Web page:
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Is Renewable Energy a Viable Option? Exemplification Essay

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Updated: Jun 20th, 2019

One of the most critical questions that majorities ask and the main hurdle to renewable energy is whether renewable energy can ever efficiently become a viable energy option relative to the traditional, ready available sources of energy. This question has become relevant as the world continues to face an ever-growing energy and environmental crises due to negative impacts of burning fossil fuel.

As a result, many stakeholders such as environmentalists, scientists, governments and the public have embarked on reviewing the latest developments in the renewable energy sector. Renewable energy may be obtained from a wide range of sources such as solar, wind and biomass.

These are cheap sources of energy, friendly to the environment, but they are not the mainstream sources, and account for low rates of energy consumed today. It is imperative to evaluate whether renewable energy is a viable option for the world energy crisis. This is a consequential explanation essay on adoption of modern technologies to create viable renewable energy to meet the world’s energy demands.

Renewable Energy Technologies

The traditional sources of energy such as coal, oil and other natural gases have shown that they are greatly dependable sources of energy, but their damaging effects on the public health and the environment have prompted the world to seek for alternative viable sources of energy (Herzog, Lipman, Edwards & Kammen, 2001).

These conventional sources of energy have created greater impacts on the environment, which are mainly related to global warming and the increased greenhouse gases in the atmosphere. Clearly, continued use of traditional energies will escalate global warming and the amount of atmospheric carbon dioxide.

Renewable energies can cater for the global energy needs. In these attempts to meet the world’s energy demands, technologies have become critical aspects in generating renewable energies. Globally, biomass, solar and wind energy resources are abundantly available.

If new efficiency measures and technologies are deployed, these renewable energy sources can meet the world’s energy needs. Renewable energy sources can provide decentralised energy and help in reducing the cost of infrastructures relative to centralised power stations (Herzog et al., 2002).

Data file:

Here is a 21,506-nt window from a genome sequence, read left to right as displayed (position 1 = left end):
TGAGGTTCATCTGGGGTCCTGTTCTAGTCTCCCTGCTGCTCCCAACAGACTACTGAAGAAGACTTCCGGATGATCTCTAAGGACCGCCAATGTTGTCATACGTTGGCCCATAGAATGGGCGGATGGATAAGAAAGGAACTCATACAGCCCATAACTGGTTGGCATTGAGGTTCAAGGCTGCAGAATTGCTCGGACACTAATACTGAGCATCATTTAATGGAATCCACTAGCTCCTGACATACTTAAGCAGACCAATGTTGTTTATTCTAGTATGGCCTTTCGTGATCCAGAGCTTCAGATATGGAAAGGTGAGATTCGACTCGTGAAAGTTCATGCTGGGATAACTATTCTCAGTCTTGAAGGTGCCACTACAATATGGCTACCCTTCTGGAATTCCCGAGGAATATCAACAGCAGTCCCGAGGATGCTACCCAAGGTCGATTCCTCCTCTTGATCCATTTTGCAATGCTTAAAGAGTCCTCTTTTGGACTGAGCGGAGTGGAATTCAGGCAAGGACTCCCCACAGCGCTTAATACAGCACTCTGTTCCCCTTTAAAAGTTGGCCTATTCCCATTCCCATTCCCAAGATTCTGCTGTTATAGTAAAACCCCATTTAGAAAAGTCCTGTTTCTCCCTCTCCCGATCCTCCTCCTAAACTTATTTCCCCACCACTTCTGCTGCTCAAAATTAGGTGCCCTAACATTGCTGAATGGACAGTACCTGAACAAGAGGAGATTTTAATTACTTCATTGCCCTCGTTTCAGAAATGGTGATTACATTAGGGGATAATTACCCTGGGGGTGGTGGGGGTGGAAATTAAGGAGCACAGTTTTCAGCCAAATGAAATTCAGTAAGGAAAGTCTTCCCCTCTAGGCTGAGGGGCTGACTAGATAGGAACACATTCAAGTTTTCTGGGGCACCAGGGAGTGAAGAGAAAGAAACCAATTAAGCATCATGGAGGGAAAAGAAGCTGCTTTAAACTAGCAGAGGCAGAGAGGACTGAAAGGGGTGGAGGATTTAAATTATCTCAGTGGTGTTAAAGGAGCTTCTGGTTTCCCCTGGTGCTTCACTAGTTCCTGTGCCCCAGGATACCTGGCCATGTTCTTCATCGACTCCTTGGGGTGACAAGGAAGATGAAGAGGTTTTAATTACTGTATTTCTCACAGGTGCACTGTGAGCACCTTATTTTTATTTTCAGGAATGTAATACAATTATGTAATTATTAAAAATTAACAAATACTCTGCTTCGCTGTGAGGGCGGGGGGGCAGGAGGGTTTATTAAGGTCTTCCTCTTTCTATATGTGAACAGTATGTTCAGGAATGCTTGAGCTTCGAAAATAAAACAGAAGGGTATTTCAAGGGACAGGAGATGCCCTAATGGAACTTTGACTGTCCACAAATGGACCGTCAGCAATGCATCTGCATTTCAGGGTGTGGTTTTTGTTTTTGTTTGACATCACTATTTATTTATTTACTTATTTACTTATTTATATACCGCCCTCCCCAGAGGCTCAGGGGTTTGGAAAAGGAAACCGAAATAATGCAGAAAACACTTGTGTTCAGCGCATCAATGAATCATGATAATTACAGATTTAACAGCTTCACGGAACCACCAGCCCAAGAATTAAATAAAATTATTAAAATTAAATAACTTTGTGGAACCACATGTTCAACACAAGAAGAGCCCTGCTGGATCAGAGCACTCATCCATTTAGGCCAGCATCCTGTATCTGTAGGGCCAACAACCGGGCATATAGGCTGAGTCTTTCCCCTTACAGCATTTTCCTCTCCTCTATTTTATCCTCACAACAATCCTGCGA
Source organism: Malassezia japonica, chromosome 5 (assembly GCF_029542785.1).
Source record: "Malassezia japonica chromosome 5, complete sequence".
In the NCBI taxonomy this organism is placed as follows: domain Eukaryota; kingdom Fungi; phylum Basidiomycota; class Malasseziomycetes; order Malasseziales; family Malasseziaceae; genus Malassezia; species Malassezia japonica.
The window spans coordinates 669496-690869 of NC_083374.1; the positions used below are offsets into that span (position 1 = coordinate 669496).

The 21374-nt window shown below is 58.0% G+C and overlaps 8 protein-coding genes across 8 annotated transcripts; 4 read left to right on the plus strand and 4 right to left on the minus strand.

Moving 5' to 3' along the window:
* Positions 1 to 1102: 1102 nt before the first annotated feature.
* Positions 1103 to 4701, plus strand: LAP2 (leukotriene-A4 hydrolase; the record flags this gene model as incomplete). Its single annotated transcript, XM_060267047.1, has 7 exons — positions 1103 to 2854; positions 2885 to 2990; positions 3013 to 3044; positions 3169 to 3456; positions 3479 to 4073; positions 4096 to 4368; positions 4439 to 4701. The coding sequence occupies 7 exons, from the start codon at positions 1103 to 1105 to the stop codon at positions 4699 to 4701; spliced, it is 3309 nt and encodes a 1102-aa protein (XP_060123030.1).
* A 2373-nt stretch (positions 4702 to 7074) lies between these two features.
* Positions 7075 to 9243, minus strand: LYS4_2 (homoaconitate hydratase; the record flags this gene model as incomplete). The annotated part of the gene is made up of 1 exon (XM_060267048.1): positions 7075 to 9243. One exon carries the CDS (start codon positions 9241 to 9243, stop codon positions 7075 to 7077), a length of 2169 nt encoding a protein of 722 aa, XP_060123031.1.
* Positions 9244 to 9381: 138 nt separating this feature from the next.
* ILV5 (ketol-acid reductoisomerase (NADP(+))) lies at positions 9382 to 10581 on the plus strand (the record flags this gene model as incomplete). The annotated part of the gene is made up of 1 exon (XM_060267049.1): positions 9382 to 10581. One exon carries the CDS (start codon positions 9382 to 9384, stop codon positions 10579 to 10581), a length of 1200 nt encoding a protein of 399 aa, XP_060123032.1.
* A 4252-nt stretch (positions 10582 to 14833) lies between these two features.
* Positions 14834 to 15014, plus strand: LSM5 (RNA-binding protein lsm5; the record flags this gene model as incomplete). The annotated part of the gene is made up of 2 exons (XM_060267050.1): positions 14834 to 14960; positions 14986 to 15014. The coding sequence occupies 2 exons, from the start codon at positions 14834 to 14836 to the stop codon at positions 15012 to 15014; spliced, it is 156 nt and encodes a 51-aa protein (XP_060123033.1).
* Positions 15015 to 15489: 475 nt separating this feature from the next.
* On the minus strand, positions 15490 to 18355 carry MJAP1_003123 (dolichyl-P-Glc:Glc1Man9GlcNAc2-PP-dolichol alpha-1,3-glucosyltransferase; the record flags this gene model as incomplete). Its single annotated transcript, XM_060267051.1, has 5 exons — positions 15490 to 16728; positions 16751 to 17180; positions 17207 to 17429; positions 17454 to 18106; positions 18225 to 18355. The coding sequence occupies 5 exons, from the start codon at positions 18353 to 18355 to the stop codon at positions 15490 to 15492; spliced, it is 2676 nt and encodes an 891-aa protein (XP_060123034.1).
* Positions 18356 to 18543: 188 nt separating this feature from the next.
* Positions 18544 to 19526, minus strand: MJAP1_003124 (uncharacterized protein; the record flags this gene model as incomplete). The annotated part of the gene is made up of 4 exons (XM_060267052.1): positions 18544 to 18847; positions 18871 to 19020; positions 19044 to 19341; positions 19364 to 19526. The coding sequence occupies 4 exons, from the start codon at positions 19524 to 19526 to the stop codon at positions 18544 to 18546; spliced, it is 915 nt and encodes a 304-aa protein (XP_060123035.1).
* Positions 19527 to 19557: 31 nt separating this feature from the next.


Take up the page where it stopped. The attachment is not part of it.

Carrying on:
Technologies could be used to facilitate mass production of solar energy, wind power, biomass and hydropower. In this case, technologies will reduce costs of energy production and meet specific needs during production and service factors. Moreover, technologies have minimal impacts on the environment.

In case activities from technologies generate negative impacts, such impacts do not cause severe damages to relative to centralised power stations, which may even result in acid rain and massive air pollution. Over the years, the cost of using technologies to generate renewable energies have continued to decline, whereas costs of producing energy from traditional sources have continued to surge.

Generally, renewable energy technologies offer relatively low or no costs related to fuel usages. Costs of initial investments in such technologies may be considerably high. Technologies allow manufacturers to develop efficient photovoltaic cells with few mechanical components relative to other combustion systems of traditional sources of energies.

This implies that photovoltaic energy systems are likely to be affordable on a long-term basis. As a result, costs of renewable energy systems will continue to decline considerably over the years with enhanced efficiency, reliability and low emissions.

A forecast shows that costs of renewable energy technologies will continue to drop

Figure 1: A forecast shows that costs of renewable energy technologies will continue to drop (Herzog et al, 2001)

On the other hand, some researchers in the energy industry have noted that prices of oil and natural gas have been “predictably unpredictable”.

Conversely, some studies have shown that low incremental costs may be required to “increase the production capacity of wind and solar energy compared to traditional sources of energy” (Herzog et al., 2002). Still, technologies can enhance efficiency of renewable energy and make it competitive with the preferred energies from fossil fuels.

Previously, analysts had focused directly on damages to river channels and pollution in urban areas and crops to understand environmental costs of traditional energy sources. They did not account for impacts of such energies on global warming, which could have shown high costs of depending on traditional sources of energy.